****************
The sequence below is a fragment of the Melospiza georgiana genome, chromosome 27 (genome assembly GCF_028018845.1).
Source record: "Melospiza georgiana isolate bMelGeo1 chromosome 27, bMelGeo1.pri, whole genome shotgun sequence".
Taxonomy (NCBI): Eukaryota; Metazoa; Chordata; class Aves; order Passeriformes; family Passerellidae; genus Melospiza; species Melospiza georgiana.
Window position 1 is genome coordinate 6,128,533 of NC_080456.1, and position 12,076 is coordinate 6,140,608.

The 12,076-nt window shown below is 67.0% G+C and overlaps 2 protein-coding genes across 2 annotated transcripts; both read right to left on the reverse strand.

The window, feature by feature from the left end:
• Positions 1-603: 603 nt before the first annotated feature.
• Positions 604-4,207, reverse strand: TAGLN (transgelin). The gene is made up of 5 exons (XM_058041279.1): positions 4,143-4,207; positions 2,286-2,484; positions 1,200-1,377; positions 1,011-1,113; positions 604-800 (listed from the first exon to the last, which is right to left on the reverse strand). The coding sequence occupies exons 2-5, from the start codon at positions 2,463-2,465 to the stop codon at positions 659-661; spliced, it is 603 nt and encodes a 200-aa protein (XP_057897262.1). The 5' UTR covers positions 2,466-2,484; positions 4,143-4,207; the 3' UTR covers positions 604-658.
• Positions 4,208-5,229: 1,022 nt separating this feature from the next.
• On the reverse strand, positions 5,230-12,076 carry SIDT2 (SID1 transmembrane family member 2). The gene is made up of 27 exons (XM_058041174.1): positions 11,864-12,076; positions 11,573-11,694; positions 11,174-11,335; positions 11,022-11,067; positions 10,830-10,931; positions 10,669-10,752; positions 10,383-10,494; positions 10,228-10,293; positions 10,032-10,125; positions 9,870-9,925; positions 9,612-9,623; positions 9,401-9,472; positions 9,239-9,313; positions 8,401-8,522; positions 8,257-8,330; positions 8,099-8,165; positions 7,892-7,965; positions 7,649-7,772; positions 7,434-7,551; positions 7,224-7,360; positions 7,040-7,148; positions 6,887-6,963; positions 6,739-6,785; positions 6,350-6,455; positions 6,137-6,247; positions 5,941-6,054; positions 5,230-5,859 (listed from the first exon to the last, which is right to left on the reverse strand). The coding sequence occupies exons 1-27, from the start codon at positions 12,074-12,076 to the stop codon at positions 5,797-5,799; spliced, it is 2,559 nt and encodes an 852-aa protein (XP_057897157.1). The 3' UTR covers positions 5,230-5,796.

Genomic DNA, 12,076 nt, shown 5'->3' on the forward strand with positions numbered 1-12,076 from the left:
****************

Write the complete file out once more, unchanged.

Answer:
The sequence below is a fragment of the Melospiza georgiana genome, chromosome 27 (genome assembly GCF_028018845.1).
Source record: "Melospiza georgiana isolate bMelGeo1 chromosome 27, bMelGeo1.pri, whole genome shotgun sequence".
Taxonomy (NCBI): Eukaryota; Metazoa; Chordata; class Aves; order Passeriformes; family Passerellidae; genus Melospiza; species Melospiza georgiana.
Window position 1 is genome coordinate 6,128,533 of NC_080456.1, and position 12,076 is coordinate 6,140,608.

The 12,076-nt window shown below is 67.0% G+C and overlaps 2 protein-coding genes across 2 annotated transcripts; both read right to left on the reverse strand.

The window, feature by feature from the left end:
• Positions 1-603: 603 nt before the first annotated feature.
• Positions 604-4,207, reverse strand: TAGLN (transgelin). The gene is made up of 5 exons (XM_058041279.1): positions 4,143-4,207; positions 2,286-2,484; positions 1,200-1,377; positions 1,011-1,113; positions 604-800 (listed from the first exon to the last, which is right to left on the reverse strand). The coding sequence occupies exons 2-5, from the start codon at positions 2,463-2,465 to the stop codon at positions 659-661; spliced, it is 603 nt and encodes a 200-aa protein (XP_057897262.1). The 5' UTR covers positions 2,466-2,484; positions 4,143-4,207; the 3' UTR covers positions 604-658.
• Positions 4,208-5,229: 1,022 nt separating this feature from the next.
• On the reverse strand, positions 5,230-12,076 carry SIDT2 (SID1 transmembrane family member 2). The gene is made up of 27 exons (XM_058041174.1): positions 11,864-12,076; positions 11,573-11,694; positions 11,174-11,335; positions 11,022-11,067; positions 10,830-10,931; positions 10,669-10,752; positions 10,383-10,494; positions 10,228-10,293; positions 10,032-10,125; positions 9,870-9,925; positions 9,612-9,623; positions 9,401-9,472; positions 9,239-9,313; positions 8,401-8,522; positions 8,257-8,330; positions 8,099-8,165; positions 7,892-7,965; positions 7,649-7,772; positions 7,434-7,551; positions 7,224-7,360; positions 7,040-7,148; positions 6,887-6,963; positions 6,739-6,785; positions 6,350-6,455; positions 6,137-6,247; positions 5,941-6,054; positions 5,230-5,859 (listed from the first exon to the last, which is right to left on the reverse strand). The coding sequence occupies exons 1-27, from the start codon at positions 12,074-12,076 to the stop codon at positions 5,797-5,799; spliced, it is 2,559 nt and encodes an 852-aa protein (XP_057897157.1). The 3' UTR covers positions 5,230-5,796.

Genomic DNA, 12,076 nt, shown 5'->3' on the forward strand with positions numbered 1-12,076 from the left: